Let’s face it: Gender and age have long been the hallmarks behind most marketing and selling approaches. Those core demographic pieces of information are thought to predict much about our consumer preference and choice, as are other areas such as parental status and income. After all, the term “mom jeans” came from somewhere.

The overwhelming majority of consumer research studies include questions about such primary demographics. And while those types of questions aren’t going anywhere any time soon, there’s no denying that the utility of primary demographics is limited if you are trying to learn as much as possible about the segments you care about.

For example, when you meet someone at a party, you don’t say, “Hi, I’m 34 years old. I have a bachelor’s degree and earn $77,000 per year. I’m married and own a home in a suburban neighborhood.” You might mention some of that, but you’d also tell people about your interests and hobbies, the TV shows you’ve you watched recently, where you’ve traveled, and so on.

If you’re writing a survey, you might not have the time or budget to ask people about a few dozen attributes (or more) that are seemingly unrelated to your topic of interest. But if you could ask people something beyond primary demographics such as gender and age that could tell you a great deal about all the other attributes that define a survey respondent, what should you ask? This is the question we set out to answer.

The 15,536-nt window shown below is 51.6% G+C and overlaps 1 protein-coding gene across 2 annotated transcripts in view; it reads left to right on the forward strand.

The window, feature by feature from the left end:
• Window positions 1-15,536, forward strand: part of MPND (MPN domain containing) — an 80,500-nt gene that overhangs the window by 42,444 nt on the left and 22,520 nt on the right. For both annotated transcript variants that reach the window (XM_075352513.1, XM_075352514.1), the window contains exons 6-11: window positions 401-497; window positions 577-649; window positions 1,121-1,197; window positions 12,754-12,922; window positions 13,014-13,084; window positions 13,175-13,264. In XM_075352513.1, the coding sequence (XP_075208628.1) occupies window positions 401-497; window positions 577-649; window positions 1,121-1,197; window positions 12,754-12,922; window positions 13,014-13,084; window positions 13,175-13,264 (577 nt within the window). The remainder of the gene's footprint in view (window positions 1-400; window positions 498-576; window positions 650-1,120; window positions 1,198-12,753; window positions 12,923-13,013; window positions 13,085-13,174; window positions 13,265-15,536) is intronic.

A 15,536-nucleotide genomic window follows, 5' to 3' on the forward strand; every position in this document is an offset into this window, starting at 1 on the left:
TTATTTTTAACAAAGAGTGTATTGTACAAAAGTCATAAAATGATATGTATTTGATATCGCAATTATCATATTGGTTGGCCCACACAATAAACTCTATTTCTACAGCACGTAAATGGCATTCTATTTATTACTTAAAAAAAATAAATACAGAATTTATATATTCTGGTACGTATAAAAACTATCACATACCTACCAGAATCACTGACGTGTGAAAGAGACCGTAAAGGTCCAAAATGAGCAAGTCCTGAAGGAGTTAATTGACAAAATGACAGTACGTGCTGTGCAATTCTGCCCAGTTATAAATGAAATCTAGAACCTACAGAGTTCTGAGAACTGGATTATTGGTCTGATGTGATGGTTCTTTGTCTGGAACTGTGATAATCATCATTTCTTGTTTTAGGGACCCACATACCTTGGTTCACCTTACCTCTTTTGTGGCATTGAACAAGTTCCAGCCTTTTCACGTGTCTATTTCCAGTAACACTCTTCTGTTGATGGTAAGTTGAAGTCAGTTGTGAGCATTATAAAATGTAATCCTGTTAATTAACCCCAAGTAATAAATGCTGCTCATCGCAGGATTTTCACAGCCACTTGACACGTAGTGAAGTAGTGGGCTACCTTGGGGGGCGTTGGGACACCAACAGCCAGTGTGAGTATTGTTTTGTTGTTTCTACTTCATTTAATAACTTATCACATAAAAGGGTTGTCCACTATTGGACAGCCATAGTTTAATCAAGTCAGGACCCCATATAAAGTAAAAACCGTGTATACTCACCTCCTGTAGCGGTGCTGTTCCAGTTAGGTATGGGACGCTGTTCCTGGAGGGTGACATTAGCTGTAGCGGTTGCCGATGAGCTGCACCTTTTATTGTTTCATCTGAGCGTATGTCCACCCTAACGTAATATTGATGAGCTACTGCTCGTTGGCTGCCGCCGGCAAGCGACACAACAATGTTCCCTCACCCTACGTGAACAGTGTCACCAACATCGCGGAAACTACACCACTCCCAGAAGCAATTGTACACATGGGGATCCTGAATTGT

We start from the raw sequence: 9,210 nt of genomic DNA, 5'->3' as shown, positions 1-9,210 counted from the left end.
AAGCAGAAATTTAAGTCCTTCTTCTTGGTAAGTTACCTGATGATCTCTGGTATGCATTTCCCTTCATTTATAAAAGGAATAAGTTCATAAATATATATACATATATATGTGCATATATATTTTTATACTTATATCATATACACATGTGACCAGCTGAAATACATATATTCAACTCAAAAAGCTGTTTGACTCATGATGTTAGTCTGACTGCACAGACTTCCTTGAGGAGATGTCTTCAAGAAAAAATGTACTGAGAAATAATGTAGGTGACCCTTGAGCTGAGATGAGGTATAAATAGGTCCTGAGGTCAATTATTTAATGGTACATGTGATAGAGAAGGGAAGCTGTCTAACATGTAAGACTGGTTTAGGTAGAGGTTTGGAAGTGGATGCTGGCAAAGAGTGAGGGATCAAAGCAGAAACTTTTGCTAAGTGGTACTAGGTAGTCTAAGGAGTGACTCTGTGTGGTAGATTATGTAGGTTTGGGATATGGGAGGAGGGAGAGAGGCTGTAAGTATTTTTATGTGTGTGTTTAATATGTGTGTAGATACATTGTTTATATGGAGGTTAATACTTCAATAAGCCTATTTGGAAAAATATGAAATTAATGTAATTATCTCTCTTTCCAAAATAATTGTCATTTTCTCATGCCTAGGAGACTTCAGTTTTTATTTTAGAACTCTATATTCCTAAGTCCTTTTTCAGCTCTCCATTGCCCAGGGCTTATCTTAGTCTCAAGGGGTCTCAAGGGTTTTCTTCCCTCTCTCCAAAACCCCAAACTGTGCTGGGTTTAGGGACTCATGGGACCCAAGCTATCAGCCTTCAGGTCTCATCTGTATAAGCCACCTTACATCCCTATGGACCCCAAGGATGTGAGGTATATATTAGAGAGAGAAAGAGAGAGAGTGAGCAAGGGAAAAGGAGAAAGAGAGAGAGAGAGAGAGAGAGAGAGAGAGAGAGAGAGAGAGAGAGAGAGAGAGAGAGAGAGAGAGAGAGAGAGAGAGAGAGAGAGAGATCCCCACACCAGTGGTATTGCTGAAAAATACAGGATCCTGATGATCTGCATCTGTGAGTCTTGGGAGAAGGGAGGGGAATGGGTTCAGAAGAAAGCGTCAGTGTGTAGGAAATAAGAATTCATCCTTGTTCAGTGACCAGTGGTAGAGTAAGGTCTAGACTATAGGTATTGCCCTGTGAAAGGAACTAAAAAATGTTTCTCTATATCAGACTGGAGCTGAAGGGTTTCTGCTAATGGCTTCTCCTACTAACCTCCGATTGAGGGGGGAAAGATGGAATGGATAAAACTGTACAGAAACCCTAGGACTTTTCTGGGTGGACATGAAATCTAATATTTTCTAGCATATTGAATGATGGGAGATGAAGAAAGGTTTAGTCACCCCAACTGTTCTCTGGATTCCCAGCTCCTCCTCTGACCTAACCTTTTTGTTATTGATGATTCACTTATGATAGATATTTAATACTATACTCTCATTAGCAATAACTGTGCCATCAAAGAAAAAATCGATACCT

So how did we do it, and what did we learn?

At CivicScience, looking for meaningful associations between different subsets of our respondents is unquestionably one of the core objectives of our business. At any given moment, there may be several thousand questions being asked across the hundreds of websites we partner with, and our ability to tie all of the responses we collect together at an individual level gives us a unique opportunity to learn how different segments of the population differentiate from each other at a much more granular level than would be possible with traditional survey methods.

For this study, we began with 608 questions from our syndicated question library, chosen to reflect the mix of attributes most valued by CivicScience customers for marketing research purposes. For each one, we built 607 contingency tables showing how our respondents answered all possible two-way combinations of questions, and then identified which questions provided us with the most information about how our respondents answered all other questions in the set.

What we found is quite interesting… for example, we found that the following attributes have the strongest correlations with all other questions in the analysis:

  • The type of car someone drives
  • Second screen behaviors
  • Whether someone adjusts their lifestyle to help the environment
  • Ownership of home gym equipment
  • How much they like shopping at Family Dollar, the Vitamin Shoppe, or eating food from Domino’s
  • and more…

What does this mean? By mining the large amounts of survey data we’ve collected, we believe these findings show how we are able to help clients better determine what attributes are more meaningful to research and utilize for marketing strategy development beyond demographics. And because of the novel approach we have for collecting a wide-reaching set of attributes (well beyond what could be achieved using other survey methods), we are able to discover statistically meaningful insights that are uniquely advantageous.

The bottom line: it means there is opportunity to define new “stereotypes” to better serve marketing.

We also have a complete research paper on this subject matter, which was featured in a session at last month’s Advertising Research Foundation (ARF) Re:Think conference.